The departure of Beck is a major loss for Solyndra, according to solar execs who heard about the switch. As chief scientist, Beck oversaw projects for improving the efficiency and performance of the company's unusual, cylindrical copper, indium gallium selenide (CIGS) solar cells. His name is on various Solyndra patents.
"Beck was truly the key technical solar guy over there," wrote one solar exec.
Both Solyndra and First Solar have not returned calls for comment. Rumors of Beck's departure and new home at First Solar began to percolate yesterday afternoon.
The news will likely spark lively gossip and debate in Silicon Valley and the solar world. Like Miasolé and Nanosolar before it, Solyndra has become the CIGS company of the moment. When CIGS comes up as a topic, the conversation very soon begins to revolve around the Fremont, California-based company.
Company backers and executives assert that Solyndra has moved ahead of competitors in the CIGS market. It is in production and, just as important, it has signed multimillion dollar contracts to deliver solar modules to customers. In all, the company has signed deals to deliver around $1.5 billion worth of solar modules to customers between now and 2012.
Detractors, however, paint a different story. Solyndra may have raised over $600 million between 2005 and the middle of 2008, but the last round of financing has been tough. Solyndra started seeking an additional $350 million< ;/a> in the middle of summer. Many VCs said they passed on the deal. On the last day of 2008, Solyndra filed a document with the SEC stating that it had raised approximately $219.2 million.
The company is said to have ove r 400 employees. Even with its supply contracts, though many have speculated that Solyndra will begin to initiate layoffs to cut its costs. Other solar companies like Optisolar have already started mass layoffs. The cylindrical solar cells, some privately say, could also be tough to mass produce.
Sour grapes or a realistic assessment? Only time will tell.
Solyndra has lost top technical talent before. In 2007, Benny Buller, one of the company's founding members and the former vice president of engineering and technology at Solyndra, took off to become director of device improvement at First Solar.
In February 2008, Ratson Morad hit the road to join DayStar Technologies as President and COO. Morad also served as a vice president of engineering and technology and was part of Solyndra's founding team, according to a press release from DayStar.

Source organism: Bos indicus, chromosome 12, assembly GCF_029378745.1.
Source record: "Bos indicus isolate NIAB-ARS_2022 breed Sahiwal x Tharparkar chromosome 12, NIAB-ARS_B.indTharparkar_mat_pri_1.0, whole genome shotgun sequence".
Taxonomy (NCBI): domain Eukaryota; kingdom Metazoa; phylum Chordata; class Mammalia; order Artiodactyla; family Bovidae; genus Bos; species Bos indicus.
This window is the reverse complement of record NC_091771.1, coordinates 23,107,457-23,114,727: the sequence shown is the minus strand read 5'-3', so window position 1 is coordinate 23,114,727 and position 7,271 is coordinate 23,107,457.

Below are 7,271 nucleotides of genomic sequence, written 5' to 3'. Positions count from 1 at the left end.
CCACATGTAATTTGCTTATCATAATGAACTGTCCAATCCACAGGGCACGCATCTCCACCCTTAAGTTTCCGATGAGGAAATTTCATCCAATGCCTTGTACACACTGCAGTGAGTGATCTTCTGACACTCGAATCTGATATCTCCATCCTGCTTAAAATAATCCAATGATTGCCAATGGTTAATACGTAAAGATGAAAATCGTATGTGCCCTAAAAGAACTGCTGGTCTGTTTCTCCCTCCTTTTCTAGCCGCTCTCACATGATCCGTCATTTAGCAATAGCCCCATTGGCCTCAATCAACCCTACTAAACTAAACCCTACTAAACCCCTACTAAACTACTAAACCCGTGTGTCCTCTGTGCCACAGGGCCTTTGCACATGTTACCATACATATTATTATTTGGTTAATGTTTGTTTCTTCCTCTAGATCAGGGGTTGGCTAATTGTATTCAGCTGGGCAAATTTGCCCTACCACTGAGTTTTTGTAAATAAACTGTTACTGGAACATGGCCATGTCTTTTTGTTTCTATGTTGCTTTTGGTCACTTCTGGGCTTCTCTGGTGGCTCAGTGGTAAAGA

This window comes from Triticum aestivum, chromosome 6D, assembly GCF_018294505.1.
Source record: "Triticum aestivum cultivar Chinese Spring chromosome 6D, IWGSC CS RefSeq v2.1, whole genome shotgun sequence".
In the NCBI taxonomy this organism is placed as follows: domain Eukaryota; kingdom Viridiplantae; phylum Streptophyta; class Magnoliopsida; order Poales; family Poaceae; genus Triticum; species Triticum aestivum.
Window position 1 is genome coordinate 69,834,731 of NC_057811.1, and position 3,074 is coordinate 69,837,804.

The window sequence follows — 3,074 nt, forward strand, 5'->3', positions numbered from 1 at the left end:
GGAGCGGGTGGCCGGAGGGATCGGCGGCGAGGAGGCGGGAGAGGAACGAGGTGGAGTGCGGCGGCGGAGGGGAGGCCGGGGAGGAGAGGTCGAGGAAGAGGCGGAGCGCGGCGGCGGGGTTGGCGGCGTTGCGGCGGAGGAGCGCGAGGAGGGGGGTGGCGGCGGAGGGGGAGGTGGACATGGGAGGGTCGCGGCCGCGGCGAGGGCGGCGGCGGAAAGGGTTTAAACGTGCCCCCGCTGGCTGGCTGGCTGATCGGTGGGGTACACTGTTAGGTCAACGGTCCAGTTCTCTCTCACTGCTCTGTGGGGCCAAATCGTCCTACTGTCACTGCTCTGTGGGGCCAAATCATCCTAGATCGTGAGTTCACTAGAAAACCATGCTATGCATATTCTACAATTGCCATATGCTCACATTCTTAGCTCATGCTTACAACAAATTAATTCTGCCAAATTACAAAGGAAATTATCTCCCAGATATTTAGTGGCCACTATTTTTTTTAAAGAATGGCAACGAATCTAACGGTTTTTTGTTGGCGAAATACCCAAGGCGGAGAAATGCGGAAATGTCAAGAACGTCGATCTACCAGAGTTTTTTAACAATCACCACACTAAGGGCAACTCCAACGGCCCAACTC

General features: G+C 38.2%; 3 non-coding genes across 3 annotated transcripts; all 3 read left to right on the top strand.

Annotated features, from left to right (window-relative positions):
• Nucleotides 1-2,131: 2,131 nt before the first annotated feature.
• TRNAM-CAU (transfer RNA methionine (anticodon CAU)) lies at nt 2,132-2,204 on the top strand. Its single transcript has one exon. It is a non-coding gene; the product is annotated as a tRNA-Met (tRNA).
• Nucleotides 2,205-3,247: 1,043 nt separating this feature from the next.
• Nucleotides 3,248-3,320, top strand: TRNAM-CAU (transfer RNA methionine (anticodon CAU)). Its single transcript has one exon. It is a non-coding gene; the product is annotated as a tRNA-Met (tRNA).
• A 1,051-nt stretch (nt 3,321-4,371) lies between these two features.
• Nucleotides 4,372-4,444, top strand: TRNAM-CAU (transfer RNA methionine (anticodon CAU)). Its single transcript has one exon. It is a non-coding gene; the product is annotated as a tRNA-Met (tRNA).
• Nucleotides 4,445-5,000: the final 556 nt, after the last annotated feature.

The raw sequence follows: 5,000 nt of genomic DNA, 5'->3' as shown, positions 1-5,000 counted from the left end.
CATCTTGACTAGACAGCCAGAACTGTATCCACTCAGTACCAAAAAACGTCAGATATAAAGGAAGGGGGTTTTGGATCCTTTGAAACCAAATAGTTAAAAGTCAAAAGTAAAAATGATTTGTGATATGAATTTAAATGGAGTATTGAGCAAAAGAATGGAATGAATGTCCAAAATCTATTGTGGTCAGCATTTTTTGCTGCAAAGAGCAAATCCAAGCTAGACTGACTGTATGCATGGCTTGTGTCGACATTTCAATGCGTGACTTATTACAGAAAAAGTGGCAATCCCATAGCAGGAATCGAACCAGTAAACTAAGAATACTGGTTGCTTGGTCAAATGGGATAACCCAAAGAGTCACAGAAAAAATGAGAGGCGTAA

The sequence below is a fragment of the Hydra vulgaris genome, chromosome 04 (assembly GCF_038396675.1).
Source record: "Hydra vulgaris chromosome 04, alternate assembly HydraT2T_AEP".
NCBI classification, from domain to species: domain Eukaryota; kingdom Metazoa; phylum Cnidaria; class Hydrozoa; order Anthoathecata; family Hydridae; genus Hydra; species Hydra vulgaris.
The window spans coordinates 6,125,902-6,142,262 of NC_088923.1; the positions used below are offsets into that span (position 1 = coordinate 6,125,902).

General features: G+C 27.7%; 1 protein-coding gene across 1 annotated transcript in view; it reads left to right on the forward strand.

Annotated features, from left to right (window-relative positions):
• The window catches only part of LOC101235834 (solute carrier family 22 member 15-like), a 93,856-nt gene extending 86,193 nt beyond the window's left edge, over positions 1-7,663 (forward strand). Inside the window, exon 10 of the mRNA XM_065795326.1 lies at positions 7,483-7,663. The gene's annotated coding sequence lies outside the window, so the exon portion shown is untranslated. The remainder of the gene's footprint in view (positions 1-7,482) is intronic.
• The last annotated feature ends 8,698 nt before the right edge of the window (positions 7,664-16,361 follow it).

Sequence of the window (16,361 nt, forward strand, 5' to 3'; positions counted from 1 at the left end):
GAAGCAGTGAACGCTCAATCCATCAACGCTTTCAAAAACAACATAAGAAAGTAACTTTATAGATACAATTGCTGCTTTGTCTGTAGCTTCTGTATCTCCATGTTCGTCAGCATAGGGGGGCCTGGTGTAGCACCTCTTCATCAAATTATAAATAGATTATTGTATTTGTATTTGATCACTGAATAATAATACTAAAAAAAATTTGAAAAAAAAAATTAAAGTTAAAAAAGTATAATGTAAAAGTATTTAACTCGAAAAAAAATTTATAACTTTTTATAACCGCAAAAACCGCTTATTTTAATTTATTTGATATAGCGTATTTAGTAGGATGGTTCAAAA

Jonathan Michael, one of the founders and former CTO of Solyndra, left during the summer of 2008.
Confirming things like layoffs and employment changes is difficult. Founded in 2005, the company largely operated in stealth mode, giving out little about itself other than an address. Details about its patents dribbled out through filings and sources discussed its technology, but the full picture didn't come clear until the press extravaganza in October.
Beck, though, isn't the only high-profile solar star to leave a job recently. Kannan Ramanathan, who served as chief research officer at Miasolé from 2006 to 2008, became a senior researcher at competitor SoloPower last November (see Miasolé's Chief Researcher Defects to SoloPower).
Beck's move will no doubt be cheered by fans of First Solar, which makes cadmium telluride solar cells. Although other companies are getting into its market, First Solar is the only company right now that mass manufactures cadmium telluride solar cells. Besides having something of a de facto monopoly in a technology, First Solar has also relentlessly managed to drop the price of its solar cells through efficient manufacturing. More than anything, the company's ability to exceed forecasts and execute has won admirers. (First Solar's president, Bruce Sohn, came from Intel, which also gets praises for its obsessive manufacturing regimen.)
Some estimate that energy at some utility scale solar projects using First Solar modules is on par with the cost of coal-fired fuel.